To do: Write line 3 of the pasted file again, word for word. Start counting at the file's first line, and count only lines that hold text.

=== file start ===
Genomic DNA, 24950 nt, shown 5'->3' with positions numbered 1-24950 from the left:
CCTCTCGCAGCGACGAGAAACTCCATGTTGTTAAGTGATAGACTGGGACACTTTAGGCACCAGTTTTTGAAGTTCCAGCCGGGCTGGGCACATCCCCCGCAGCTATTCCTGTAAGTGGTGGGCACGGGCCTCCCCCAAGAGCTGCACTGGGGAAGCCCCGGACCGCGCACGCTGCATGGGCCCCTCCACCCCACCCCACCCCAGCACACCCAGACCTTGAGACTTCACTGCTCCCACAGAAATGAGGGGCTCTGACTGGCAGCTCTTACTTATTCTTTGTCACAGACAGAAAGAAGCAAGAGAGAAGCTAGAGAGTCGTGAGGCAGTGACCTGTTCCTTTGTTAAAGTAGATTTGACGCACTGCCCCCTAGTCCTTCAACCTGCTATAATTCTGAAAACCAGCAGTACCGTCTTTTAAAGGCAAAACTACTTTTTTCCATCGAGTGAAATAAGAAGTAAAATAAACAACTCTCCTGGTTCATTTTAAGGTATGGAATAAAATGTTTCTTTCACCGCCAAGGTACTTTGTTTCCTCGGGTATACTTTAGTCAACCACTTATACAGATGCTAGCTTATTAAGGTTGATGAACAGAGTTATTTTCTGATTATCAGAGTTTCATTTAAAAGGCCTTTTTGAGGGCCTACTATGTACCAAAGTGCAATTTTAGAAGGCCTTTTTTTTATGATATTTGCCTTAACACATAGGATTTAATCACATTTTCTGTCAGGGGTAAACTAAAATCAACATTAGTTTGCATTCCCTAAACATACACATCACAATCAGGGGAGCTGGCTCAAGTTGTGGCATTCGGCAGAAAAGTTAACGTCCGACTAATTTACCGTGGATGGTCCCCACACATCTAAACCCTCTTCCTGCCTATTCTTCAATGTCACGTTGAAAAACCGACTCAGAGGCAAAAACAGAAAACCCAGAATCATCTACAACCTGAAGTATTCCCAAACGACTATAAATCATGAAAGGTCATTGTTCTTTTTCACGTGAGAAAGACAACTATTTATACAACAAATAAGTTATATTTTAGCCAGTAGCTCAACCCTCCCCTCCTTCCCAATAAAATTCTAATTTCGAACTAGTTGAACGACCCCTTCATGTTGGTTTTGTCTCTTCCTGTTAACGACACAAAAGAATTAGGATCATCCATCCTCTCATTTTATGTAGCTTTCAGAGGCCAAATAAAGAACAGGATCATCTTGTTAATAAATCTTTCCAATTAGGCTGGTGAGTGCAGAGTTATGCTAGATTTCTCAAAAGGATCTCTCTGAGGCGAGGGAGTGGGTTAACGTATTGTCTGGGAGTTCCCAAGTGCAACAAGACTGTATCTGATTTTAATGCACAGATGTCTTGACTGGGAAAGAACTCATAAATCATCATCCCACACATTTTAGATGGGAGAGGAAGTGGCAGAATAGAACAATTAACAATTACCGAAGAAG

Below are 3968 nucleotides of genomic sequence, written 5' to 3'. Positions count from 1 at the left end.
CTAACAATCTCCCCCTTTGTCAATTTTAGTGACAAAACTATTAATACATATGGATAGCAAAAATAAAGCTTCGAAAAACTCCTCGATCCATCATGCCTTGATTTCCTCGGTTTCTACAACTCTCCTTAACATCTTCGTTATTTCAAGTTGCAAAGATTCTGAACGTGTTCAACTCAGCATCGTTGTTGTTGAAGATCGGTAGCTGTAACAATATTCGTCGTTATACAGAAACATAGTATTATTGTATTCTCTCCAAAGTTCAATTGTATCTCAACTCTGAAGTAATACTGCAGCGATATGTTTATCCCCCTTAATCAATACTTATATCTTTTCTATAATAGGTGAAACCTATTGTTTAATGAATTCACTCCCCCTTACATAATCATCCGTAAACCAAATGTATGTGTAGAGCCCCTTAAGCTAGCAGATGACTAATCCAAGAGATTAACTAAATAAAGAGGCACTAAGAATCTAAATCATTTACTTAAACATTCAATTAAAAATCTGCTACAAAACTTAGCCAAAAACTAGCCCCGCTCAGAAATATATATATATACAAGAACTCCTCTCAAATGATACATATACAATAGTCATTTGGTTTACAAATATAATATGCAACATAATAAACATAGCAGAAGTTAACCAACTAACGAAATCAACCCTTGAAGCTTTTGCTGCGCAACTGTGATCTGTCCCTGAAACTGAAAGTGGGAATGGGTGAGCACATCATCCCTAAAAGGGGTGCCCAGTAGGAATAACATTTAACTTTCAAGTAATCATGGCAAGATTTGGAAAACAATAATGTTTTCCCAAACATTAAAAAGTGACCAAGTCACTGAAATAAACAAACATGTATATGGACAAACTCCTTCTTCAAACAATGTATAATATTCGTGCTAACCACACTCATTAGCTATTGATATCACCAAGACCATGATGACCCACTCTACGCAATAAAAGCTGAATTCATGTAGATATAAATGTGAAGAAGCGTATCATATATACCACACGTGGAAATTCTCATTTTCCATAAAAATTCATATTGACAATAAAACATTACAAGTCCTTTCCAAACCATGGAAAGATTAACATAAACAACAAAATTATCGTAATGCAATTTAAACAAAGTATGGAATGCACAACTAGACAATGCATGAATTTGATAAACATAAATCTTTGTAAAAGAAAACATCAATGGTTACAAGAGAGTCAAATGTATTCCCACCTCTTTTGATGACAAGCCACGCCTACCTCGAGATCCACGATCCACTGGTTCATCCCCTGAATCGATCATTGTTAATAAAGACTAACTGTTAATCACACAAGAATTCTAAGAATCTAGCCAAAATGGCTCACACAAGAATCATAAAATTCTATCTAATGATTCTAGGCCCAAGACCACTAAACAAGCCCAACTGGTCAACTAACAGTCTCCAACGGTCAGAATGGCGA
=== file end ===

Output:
Below are 3968 nucleotides of genomic sequence, written 5' to 3'. Positions count from 1 at the left end.